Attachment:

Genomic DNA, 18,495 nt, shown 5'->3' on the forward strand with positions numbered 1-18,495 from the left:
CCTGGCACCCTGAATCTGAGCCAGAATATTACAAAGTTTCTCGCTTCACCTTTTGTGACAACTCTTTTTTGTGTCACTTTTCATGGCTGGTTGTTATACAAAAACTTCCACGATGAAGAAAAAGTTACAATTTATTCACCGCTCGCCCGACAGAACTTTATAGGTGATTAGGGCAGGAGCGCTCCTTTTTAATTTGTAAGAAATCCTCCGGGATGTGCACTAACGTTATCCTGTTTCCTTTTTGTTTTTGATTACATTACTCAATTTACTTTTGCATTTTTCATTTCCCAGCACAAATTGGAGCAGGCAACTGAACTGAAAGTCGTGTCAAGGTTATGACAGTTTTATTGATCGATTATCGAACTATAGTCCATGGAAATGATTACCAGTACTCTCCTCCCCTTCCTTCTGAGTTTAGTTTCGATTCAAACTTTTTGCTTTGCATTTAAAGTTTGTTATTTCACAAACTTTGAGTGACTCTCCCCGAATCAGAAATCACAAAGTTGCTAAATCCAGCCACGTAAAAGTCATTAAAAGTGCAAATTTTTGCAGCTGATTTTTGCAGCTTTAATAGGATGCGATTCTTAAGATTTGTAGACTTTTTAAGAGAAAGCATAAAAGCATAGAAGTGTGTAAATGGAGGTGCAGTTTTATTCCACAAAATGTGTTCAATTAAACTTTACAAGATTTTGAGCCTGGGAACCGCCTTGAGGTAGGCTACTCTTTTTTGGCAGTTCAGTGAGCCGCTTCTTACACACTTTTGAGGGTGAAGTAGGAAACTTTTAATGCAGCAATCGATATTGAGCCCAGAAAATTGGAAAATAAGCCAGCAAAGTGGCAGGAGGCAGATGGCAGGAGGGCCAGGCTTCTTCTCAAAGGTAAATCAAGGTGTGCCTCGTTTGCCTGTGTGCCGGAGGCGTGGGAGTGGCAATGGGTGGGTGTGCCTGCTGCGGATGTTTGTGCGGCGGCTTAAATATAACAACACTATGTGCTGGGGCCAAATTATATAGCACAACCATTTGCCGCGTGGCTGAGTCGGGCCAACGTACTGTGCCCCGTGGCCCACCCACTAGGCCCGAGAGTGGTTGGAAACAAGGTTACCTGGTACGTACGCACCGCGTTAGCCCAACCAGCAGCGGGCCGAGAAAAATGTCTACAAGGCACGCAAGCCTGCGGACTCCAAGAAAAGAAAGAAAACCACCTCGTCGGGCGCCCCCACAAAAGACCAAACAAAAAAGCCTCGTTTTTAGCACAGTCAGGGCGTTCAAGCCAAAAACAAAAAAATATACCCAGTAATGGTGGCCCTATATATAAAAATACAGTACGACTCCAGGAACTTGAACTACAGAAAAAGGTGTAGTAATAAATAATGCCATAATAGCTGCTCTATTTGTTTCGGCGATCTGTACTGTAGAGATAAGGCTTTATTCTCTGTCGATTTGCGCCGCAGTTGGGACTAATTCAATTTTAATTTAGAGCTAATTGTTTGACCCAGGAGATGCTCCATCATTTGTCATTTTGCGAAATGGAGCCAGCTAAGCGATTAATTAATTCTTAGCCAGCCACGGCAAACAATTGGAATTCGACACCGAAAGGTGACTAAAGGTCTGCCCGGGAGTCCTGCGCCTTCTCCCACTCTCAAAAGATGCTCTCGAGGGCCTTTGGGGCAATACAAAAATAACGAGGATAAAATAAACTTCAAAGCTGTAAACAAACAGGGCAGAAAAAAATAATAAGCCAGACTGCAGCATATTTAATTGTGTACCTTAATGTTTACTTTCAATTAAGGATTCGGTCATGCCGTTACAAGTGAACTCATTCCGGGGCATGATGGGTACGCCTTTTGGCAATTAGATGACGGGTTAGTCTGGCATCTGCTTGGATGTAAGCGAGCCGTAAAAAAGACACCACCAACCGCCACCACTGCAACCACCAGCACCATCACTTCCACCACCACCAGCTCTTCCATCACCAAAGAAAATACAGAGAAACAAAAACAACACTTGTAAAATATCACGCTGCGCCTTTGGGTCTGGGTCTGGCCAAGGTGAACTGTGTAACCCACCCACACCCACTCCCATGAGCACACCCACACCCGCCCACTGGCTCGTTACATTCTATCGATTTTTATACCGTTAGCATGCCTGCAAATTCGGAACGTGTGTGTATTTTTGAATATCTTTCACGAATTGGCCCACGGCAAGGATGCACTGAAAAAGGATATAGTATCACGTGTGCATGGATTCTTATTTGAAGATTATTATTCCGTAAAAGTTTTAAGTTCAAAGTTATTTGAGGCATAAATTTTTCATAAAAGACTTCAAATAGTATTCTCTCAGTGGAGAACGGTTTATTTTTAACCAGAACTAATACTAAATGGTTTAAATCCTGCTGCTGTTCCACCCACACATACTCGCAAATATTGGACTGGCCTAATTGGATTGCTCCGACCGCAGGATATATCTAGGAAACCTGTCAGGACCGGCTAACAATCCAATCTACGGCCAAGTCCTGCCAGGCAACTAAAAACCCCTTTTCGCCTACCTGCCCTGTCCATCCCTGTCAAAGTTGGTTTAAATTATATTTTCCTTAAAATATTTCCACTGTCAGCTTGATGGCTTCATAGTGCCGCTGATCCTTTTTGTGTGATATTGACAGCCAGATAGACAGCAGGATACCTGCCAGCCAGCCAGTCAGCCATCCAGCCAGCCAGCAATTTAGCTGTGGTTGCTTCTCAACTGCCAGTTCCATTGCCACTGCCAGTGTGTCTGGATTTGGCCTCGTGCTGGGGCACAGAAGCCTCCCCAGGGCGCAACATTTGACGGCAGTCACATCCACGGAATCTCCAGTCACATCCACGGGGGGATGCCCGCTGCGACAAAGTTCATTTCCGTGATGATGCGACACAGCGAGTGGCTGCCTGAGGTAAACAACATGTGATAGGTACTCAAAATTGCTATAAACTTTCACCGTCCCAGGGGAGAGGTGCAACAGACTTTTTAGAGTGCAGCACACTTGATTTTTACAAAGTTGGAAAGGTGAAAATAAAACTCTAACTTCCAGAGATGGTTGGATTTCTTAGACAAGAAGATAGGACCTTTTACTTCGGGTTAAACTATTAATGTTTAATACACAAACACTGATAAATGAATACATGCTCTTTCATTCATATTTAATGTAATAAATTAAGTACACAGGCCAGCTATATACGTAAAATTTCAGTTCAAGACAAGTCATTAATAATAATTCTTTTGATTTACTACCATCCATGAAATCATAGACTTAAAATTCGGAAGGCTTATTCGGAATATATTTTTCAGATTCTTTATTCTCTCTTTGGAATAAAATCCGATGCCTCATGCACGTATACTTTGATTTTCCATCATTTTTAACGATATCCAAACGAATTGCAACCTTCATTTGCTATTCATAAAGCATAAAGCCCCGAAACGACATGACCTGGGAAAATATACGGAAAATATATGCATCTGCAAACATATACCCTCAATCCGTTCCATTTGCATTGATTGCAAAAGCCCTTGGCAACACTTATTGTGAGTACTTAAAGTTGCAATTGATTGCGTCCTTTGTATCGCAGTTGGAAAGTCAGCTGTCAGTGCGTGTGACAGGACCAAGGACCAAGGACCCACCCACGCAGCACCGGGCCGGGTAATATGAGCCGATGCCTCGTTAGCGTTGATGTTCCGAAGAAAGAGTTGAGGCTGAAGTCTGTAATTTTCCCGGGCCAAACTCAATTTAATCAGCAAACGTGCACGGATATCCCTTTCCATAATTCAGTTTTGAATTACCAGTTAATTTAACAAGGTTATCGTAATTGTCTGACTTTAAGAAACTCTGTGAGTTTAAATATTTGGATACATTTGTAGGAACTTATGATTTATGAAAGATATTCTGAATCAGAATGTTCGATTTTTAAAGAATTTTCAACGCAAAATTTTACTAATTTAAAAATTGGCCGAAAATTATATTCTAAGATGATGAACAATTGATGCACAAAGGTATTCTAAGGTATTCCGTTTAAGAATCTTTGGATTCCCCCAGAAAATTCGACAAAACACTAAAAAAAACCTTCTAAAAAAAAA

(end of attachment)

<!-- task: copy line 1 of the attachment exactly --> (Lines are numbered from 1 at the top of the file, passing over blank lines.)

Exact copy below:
Genomic DNA, 18,495 nt, shown 5'->3' on the forward strand with positions numbered 1-18,495 from the left: